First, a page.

letters to the editor 88.
(photo credit: )
He left it out. Why?
Sir, - While the prime minister's address to a joint session of the US Congress was a masterful performance and a credit to his speech-writers, it was also noteworthy for a critical omission. The occasion would have been a great opportunity for Ehud Olmert to note that at the very moment he was speaking to his distinguished audience Israel was marking Jerusalem Day, the day Jerusalem was reunited under Jewish sovereignty, never to be redivided again.
The PM did refer to "a united Jerusalem as [Israel's] capital - that is open and accessible for the worship of all religions." But that only made one wonder why no mention of Jerusalem Day followed.
Olmert did cite America's Memorial Day, to be held next week, but studiously omitted noting celebration of the day that provided Jews with access to their holiest site after being banished from it for 19 years ("Olmert's address to Congress," May 25).
PROF. SHLOMO SLONIM
The writer is author of Jerusalem in America's Foreign Policy.
Sir, - As a retired journalist in my 80th year and an oleh hadash in my second year, I am refraining from expressing opinions on political concerns until I can respond intelligently. But in the interim there is one matter on which I feel I must comment.
On the eve of his first visit to the White House, Prime Minister Ehud Olmert told CNN of his concern over terrorist attacks against "innocent civilians." He appeared to be excluding from these innocents any military personnel injured, or worse, in these attacks.
Surely he did not mean that young Israeli troops are any less innocent than their civilian brothers? They would like to be home with their families, going to yeshivot and universities or beginning their careers in their chosen professions, rather than engaging in combat with their Arab neighbors who are, in a sense, "innocents" themselves. But by creating this dichotomy, the prime minister appeared to give credence to a blurring of the lines between those who use murder as their weapon of choice and those who defend themselves against it.
Some will dismiss this as "mere semantics." But battles can be won or lost on the field of semantics. Our political leaders and military commanders need to take care that they do not lose on the word front what they have achieved on the battlefront.
Sir, - The sad "A bitter end to a dream project" (May 22) was just another example of how the Palestinians had a perfect opportunity to provide food, jobs and security for their own economy. Of course, they were quick to blame the Israeli occupation for shutting down the greenhouses that were dropped in their laps by American philanthropists (mostly Jews).
Jabir and others must first realize that the Palestinians themselves must take responsibility for their people's actions, and not be quick to push the blame onto others.
Sir, - As I read "Life-saving drugs" (Editorial, May 22), it struck me that our neighbors to the south claim they have no money for medical supplies but have somehow found the funds to buy uniforms and guns for a new 3,000-man "security" force.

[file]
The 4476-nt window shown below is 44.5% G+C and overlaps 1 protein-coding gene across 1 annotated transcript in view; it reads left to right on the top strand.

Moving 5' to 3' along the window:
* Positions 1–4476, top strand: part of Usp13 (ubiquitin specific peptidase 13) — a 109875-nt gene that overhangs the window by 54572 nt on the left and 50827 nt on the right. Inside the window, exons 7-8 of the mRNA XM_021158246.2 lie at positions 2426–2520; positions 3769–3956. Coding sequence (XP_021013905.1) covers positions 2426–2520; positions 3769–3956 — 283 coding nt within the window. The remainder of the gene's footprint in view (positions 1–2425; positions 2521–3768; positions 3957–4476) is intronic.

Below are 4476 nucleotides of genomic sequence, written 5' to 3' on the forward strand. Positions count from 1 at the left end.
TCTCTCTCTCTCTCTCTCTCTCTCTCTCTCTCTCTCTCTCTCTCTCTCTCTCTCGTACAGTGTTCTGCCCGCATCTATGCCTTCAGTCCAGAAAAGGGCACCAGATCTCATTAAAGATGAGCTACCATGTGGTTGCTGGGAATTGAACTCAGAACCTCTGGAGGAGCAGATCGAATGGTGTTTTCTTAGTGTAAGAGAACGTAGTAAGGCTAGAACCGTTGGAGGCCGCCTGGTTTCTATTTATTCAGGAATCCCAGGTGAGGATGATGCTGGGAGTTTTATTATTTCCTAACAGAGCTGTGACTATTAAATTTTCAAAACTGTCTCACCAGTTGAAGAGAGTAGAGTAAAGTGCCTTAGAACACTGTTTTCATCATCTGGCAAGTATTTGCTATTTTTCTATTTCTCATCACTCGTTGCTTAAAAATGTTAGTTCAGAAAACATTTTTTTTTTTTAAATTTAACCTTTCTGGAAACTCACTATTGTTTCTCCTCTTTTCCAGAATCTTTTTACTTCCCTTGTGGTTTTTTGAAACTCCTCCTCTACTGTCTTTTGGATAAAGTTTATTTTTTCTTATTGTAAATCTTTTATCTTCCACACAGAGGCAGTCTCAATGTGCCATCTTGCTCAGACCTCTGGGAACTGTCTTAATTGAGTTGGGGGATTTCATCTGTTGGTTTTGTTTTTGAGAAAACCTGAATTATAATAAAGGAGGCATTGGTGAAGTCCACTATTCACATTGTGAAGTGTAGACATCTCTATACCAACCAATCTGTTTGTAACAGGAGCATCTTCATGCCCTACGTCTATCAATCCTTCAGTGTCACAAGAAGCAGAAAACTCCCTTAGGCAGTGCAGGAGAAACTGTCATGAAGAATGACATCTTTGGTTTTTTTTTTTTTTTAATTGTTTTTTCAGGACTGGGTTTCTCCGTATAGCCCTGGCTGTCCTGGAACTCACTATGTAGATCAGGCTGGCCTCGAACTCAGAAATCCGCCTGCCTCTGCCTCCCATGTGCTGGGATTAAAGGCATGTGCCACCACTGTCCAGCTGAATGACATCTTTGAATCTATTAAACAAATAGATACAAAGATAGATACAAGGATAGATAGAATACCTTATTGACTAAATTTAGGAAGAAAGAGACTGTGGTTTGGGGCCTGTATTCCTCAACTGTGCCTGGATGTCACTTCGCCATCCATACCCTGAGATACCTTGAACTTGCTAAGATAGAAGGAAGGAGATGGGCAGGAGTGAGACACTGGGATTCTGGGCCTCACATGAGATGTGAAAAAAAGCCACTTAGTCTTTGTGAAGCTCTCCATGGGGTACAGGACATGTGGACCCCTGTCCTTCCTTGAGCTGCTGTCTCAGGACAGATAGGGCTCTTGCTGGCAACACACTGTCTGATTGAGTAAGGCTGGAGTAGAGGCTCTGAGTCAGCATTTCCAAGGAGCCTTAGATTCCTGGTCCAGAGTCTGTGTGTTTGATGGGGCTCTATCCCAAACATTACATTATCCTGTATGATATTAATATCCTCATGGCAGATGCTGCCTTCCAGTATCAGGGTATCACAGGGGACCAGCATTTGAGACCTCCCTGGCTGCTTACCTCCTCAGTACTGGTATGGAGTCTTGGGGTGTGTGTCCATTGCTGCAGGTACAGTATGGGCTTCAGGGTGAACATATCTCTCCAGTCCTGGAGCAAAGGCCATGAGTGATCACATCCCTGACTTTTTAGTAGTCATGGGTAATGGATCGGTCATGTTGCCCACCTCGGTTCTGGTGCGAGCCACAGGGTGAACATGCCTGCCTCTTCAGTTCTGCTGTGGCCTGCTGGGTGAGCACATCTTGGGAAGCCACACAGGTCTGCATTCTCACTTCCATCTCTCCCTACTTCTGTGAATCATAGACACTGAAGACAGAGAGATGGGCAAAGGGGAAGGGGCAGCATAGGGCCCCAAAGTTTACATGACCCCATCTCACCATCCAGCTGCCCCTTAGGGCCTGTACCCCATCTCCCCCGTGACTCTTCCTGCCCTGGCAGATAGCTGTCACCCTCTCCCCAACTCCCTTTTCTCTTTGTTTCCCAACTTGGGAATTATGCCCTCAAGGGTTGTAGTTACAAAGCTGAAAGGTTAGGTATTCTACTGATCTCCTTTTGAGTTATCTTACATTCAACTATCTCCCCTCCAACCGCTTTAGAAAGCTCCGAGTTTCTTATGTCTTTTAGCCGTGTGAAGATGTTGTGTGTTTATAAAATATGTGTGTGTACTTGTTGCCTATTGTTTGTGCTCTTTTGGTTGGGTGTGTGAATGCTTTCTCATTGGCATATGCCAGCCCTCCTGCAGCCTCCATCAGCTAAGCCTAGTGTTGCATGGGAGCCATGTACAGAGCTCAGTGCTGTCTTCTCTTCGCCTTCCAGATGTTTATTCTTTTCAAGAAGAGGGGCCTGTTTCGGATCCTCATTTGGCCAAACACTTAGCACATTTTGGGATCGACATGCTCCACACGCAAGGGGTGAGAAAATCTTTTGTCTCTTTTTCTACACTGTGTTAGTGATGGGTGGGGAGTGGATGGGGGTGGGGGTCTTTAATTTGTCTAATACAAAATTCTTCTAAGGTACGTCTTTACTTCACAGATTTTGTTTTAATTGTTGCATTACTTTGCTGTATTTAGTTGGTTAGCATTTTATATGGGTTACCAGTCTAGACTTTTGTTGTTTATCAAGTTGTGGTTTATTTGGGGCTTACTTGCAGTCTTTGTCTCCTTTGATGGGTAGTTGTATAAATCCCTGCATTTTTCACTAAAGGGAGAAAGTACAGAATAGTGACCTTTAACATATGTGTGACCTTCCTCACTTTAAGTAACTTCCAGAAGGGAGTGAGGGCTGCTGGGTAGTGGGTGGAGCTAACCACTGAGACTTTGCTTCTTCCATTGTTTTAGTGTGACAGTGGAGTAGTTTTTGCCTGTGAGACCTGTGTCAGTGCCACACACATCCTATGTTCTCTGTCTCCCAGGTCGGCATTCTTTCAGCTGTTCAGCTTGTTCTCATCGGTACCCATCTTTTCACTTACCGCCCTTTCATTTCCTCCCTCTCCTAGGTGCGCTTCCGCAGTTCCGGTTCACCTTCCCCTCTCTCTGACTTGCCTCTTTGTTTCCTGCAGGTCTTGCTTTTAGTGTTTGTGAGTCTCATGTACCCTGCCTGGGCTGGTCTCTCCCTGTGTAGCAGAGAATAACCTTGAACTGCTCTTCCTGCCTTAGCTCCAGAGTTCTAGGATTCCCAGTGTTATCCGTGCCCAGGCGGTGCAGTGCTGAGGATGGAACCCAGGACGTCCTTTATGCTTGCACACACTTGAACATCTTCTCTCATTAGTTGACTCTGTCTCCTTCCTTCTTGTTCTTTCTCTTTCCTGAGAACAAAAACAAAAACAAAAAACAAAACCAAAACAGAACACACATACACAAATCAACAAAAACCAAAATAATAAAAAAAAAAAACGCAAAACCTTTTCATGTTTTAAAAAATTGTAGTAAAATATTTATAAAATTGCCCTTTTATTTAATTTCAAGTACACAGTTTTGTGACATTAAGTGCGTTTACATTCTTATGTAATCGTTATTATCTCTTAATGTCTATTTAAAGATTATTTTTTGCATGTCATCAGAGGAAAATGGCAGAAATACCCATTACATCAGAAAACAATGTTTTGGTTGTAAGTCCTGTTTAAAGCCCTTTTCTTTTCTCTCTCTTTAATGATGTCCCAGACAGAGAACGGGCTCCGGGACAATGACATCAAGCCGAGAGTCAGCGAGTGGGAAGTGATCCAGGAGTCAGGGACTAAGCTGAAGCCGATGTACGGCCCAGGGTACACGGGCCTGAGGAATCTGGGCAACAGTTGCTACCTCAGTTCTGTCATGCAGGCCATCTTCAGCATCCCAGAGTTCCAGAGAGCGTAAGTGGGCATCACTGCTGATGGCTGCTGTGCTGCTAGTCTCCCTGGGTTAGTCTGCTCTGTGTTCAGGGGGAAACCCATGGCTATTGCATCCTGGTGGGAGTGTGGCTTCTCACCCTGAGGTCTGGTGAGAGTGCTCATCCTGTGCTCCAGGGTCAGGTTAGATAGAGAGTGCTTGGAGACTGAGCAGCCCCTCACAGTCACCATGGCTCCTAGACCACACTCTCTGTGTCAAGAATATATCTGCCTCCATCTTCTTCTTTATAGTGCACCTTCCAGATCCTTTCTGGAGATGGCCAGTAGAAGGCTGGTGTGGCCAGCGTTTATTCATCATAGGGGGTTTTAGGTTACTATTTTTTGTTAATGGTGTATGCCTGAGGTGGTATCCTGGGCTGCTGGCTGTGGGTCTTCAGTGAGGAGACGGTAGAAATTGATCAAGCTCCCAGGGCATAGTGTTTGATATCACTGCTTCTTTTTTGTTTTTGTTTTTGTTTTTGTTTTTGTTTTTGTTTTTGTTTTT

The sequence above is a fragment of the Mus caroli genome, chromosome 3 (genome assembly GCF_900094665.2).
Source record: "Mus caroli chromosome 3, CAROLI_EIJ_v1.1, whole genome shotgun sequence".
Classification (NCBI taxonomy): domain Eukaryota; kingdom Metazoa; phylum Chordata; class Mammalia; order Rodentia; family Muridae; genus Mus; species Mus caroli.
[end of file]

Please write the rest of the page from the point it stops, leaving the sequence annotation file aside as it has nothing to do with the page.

At the same time our government cannot find the means to purchase life-saving drugs needed by cancer sufferers but seemingly has unlimited funds to pay for new ministers, deputy ministers and vice premiers.
The two administrations should not even seem to be reading from the same playbook.
MICHAEL D. HIRSCH
Sir, - It was interesting to note that Gerald Steinberg, in his "Cut the cash, end the hostility" (April 20), chose to attack the European Union for supporting precisely those organizations that present a human face of Israel to the country itself and to the world outside. It is a pity that Steinberg cannot differentiate between what he calls "radical" - Machsom Watch and ICAHD - and the advocacy or protection of human rights.
By observing and reporting inhuman and insensitive behavior at the checkpoints and by protesting the demolition of homes as guilt by association (or relationship), these two organizations and others remind the Palestinians that there are pockets of sensitivity and humanity within this conflict.
Sir, - Re "Brandeis sparks new controversy by honoring Israel critic Tony Kushner" (May 21): Only an American Jew can afford the luxury of feeling "serious ambivalence... doubt... uncertainty... confusion" toward Israel.
We Israelis are also "thoughtful people," but are too busy dodging terrorists and rockets.
Sir, - Your article concerning Rabbi Yisrael Meir Lau's candidacy for the presidency raised certain concerns ("Post haste," May 19). The president of Israel has always represented the nation to all Jews and welcomed them to Israel and to his residence.
For the past 30 years I have had contact with each president in this regard. All of them have appeared before groups of rabbis representing the Masorti/Conservative Movement and have welcomed them to the presidential home, and some have visited our rabbinical schools here and abroad.
I should like Rabbi Lau to state his position on this matter. As chief rabbi he avoided meeting with Conservative rabbis. Will he be different as president?
RABBI REUVEN HAMMER
Sir, - Your excellent article describing the recent visit of Native Canadians to Israel should be required reading for every official in the hasbara department of our Foreign Ministry ("Native lands," May 4). These visitors were visibly moved by their experiences here and will make excellent good-will ambassadors when they return to Canada.
At a time when most of the world media is anti-Israel, such visits are crucial in the ongoing public relations battle Israel faces. I hope the ministry will see fit to coordinate and sponsor many such trips from around the world.
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